“Some people just want to spice up their (sex) life, but some people are just hard-wired for more intensity,” says Wright, the group’s spokesperson. “I don’t think we’re hard-wired to be dominant or submissive, but I think we’re hard-wired to want more intensity with our sex.”
One big benefit of BDSM, she says, is that the sex is way more intense than ordinary sex, says Wright, a sexual submissive who’s been married 19 years.
Mary Gonzalez broke barriers when she became her state's only openly lesbian lawmaker when she was elected to the Texas House of Representatives.
Now, however, Gonzalez is going even further, telling the Dallas Voice that she instead identifies herself as "pansexual." As ThinkProgress notes, Gonzalez's admission makes her perhaps the only openly pansexual elected U.S. official.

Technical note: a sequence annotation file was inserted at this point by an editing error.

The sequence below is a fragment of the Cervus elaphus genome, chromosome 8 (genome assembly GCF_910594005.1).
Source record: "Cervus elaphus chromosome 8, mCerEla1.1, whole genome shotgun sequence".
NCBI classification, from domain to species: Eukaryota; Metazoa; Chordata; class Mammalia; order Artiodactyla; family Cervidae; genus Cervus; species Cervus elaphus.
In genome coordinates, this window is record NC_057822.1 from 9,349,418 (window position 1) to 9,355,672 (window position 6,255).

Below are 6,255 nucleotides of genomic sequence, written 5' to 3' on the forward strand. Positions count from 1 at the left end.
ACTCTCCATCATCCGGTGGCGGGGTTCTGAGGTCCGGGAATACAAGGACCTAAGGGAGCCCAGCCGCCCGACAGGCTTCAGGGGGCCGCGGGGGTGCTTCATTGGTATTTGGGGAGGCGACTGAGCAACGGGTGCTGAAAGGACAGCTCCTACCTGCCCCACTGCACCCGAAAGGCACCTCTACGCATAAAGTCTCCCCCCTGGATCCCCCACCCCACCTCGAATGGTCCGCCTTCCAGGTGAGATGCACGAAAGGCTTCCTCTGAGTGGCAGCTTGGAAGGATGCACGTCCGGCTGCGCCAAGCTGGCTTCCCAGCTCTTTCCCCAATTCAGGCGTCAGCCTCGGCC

Though many might describe Gonzalez's orientation as bisexual, pansexuals don’t believe in a "gender binary," and hence can be attracted to all gender identities.
Gonzalez specified to the Voice that she doesn’t believe in a gender binary because “gender identity isn’t the defining part of my attraction," and that she never fully embraced the term "lesbian." Although she came out as bisexual at age 21, Gonzalez said she has also dated transgender and "gender-queer" people, in addition to women.
"During the campaign if I had identified as pansexual, I would have overwhelmed everyone," she said. "Now that I’m out of the campaign, I’m completely much more able to define it."